8th December 2018 7pm
A group of us always go somewhere fancy for a Christmas get together. This year we booked Number One back in February on the basis that we’d have saved our pennies by Christmas (ha!). A little steeper than tasting menus at some other Michelin starred restaurants, we hoped for something special.
We were warmly greeted by staff who promptly took our coats and offered us the choice of a drink first or going straight to our table for dinner. We chose the latter. The dining room had a nice Christmassy feel and the lighting was low. We were led to a table in the middle of the room. To my surprise, the place wasn’t full and remained under capacity all evening. This really shouldn’t be the case for a Saturday in December at a starred restaurant. We had already decided to go for the winter tasting menu but my friends talked each other into matching it with wines.
We started off with some amuse bouche, presented on a lovely stand. This included three bites of food; one lobster, one beef and one cheese. Opinion was split on which one was best as we all had a different favourite. Mine was the lobster. They were all delicious though. Afterwards, the sommelier came to talk about the first wine, and introduced each wine with the relevant course as it came out. He spoke confidently and humorously throughout.
We then started on the first course of the menu, West Coast crab with mango and avocado. This was a light and delicate dish and almost palate cleansed in preparation for the next course.
Next followed the Balmoral’s signature dish, smoked salmon with lemon purée and quails egg. Our plates arrived under smoked closhes, which were lifted at the same time to allow the smoky aroma to waft across the dining room. The salmon was of high class and a generous portion. The small dots of lemon purée were a lovely addition along with slices of radish and apple. The quails egg oozed appropriately. A delightful course and the favourite for one of the group.
Fois gras followed. I always feel slightly uneasy with this as a dish and would never order it from an a la carte menu. My fellow diners felt the same. However, we weren’t going to waste a course put in front of us. There is no denying that it was delicious. The accompanying quince and pistachio were beautiful. This course also came with gingerbread. We found this a little too crumbly and sweet for this course (although we obviously ate it all anyway). They didn’t clear up the crumbs it left, as it was served in a napkin on the tablecloth, which I found surprising for a Michelin starred restaurant.
The fish course was halibut. The fish was possibly slightly over cooked but only a smidgen or so. It sat on a bed of cucumber. I am not a fan of this vegetable but it did seem that is made the cucumber a bit mulchy, which made it even less appealing. The seaweed was nice but the oyster felt a bit overkill, almost as if it was there to be opulent rather than for the benefit of the dish. There was a surprise addition of what we think was puffed rice on top of the fish. It certainly added another texture to the plate.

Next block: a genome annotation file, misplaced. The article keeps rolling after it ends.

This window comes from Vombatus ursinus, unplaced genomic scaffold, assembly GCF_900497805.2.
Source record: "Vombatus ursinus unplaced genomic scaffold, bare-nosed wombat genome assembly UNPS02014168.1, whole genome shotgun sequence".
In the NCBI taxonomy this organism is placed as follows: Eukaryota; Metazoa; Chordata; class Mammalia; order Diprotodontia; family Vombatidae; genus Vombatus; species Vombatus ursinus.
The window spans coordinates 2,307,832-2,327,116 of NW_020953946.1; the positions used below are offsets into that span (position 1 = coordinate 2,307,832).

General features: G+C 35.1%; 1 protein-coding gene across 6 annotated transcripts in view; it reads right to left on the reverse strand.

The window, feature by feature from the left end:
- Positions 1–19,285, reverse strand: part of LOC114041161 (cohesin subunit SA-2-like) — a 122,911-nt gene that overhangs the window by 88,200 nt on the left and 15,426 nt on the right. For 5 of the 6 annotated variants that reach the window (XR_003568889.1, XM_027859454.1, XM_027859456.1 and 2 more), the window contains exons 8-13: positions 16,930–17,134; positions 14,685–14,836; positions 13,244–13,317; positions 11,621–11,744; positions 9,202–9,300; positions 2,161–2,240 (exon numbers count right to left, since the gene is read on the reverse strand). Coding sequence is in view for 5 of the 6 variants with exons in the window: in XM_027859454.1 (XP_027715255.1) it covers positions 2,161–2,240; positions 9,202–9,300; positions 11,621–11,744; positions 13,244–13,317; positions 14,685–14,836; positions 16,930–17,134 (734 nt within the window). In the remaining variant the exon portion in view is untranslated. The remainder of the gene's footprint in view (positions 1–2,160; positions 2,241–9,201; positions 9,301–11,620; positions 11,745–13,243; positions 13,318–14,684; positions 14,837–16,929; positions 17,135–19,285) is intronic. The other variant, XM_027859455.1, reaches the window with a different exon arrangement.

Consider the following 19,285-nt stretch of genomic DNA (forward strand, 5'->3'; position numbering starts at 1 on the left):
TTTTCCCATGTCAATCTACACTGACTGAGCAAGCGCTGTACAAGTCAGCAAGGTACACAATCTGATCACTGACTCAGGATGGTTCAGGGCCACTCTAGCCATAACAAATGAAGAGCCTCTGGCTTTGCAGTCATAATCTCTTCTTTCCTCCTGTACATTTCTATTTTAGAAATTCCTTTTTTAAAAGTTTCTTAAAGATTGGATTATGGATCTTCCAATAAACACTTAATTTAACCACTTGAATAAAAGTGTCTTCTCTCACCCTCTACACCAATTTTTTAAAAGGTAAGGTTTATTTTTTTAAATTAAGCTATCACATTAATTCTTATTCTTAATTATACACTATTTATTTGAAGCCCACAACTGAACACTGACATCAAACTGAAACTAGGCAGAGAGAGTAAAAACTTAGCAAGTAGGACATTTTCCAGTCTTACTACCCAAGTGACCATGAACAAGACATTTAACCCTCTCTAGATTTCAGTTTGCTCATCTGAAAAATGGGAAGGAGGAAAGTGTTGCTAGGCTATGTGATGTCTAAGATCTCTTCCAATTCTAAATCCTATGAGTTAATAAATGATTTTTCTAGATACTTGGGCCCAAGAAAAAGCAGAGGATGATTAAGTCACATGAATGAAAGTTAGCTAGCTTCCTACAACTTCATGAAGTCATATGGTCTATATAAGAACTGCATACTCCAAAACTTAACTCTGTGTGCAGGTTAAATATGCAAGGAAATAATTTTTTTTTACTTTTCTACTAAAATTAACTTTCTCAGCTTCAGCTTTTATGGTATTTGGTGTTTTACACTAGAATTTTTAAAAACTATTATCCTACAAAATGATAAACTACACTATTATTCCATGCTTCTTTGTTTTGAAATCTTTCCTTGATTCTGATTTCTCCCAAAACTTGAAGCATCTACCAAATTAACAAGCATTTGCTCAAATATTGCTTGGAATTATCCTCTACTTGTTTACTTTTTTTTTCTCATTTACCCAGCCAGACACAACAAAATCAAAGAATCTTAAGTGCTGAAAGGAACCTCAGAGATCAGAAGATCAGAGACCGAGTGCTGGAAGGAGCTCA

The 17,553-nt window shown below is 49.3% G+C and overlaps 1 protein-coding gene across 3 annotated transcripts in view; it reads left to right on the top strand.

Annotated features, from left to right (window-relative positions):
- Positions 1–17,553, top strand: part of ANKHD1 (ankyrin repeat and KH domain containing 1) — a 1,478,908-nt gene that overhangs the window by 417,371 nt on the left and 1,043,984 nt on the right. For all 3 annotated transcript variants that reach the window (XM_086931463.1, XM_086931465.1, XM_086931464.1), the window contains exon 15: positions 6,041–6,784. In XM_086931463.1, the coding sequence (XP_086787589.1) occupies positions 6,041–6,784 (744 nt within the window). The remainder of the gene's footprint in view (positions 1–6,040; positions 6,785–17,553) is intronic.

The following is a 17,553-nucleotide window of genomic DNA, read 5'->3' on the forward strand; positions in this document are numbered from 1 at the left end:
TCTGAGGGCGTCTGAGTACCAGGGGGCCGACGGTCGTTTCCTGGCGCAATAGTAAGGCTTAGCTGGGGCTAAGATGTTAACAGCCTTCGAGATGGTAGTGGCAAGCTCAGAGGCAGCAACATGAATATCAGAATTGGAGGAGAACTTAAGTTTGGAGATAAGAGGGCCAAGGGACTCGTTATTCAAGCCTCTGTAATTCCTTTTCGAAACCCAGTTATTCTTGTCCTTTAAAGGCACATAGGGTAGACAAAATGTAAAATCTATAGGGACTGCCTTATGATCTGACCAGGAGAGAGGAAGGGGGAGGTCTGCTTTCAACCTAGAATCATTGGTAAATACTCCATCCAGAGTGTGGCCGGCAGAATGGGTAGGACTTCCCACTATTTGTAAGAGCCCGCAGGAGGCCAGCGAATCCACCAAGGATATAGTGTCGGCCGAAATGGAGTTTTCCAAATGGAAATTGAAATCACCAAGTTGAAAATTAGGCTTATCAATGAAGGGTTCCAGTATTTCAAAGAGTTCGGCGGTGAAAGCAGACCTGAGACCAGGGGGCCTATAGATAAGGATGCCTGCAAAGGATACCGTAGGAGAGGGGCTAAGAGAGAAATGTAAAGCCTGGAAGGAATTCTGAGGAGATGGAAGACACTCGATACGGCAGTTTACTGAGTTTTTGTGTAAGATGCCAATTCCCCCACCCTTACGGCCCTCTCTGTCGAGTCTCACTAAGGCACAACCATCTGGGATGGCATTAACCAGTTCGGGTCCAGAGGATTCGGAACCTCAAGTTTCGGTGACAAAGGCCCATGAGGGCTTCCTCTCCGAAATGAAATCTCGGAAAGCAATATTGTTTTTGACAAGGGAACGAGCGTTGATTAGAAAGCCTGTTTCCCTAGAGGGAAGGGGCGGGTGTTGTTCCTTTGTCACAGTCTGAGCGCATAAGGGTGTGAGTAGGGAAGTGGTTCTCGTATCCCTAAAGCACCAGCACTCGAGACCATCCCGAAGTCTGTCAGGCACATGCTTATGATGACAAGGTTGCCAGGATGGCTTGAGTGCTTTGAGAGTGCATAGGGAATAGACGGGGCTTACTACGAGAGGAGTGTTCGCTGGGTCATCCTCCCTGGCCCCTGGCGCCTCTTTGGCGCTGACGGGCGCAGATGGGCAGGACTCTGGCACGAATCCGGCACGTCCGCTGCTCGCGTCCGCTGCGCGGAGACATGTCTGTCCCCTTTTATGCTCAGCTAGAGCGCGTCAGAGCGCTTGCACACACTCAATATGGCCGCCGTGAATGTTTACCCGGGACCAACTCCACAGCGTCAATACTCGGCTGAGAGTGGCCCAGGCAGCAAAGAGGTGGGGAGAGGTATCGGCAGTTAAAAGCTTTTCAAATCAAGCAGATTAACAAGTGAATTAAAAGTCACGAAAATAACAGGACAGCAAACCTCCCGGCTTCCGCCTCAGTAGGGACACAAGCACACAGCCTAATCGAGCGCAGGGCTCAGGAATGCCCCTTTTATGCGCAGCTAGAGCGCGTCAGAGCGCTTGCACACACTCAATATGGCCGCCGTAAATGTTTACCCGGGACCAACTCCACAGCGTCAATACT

Then for the meat course, which was Tweed Valley beef fillet. This meat was of excellent quality and melted in the mouth. The accompanying beef short rib was packed full of flavour. The salsify was great and the little risotto underneath was tasty. One of my friends felt the dish could have taken a little more of the horseradish, but that was the only criticism. This was definitely my favourite course.
We then entered the dessert zone. First came the brown butter financier. Balanced on top was a muscovado chantilly cream and small cubes of apple were scattered around the plate. This was a pleasing dessert. The apple balanced out the sweetness well with its sharpness. It felt naughty without being over-rich.
Second dessert was the impressive vanilla soufflé and ice cream sandwich. As hoped, the soufflé had risen nicely. Sadly, I think it was a touch under done as it still tasted a bit eggy. The ice cream sandwich was a delight though. The ice cream itself was beautifully smooth and the biscuits tasted like Oreos, so what’s not to love?
We were lastly offered a petit four from a trolly full of them. There were four to choose from but one seemed a bit stingy compared to other places. Nevertheless, they were of a great quality and rounded off the meal well.
Sadly we had to wait ages to get the bill. I don’t mind restaurants not hurrying you out but as we were all sat there with no drinks, not being offered even a drink felt a bit foolish on their part. I might have considered a cocktail but by this time we decided that it was time to call an end to the evening.
Number One at the Balmoral definitely had elements of deliciousness but it didn’t offer anything wow. We felt a little underwhelmed by our experience but still enjoyed the meal overall.
Food – 8/10
Service – 8/10
Atmosphere – 7/10
Value – 6/10
Overall – 29/40
Would I eat here again? Unlikely as there are better offerings in the capital.
£423 for three tasting menus, two with matched wines.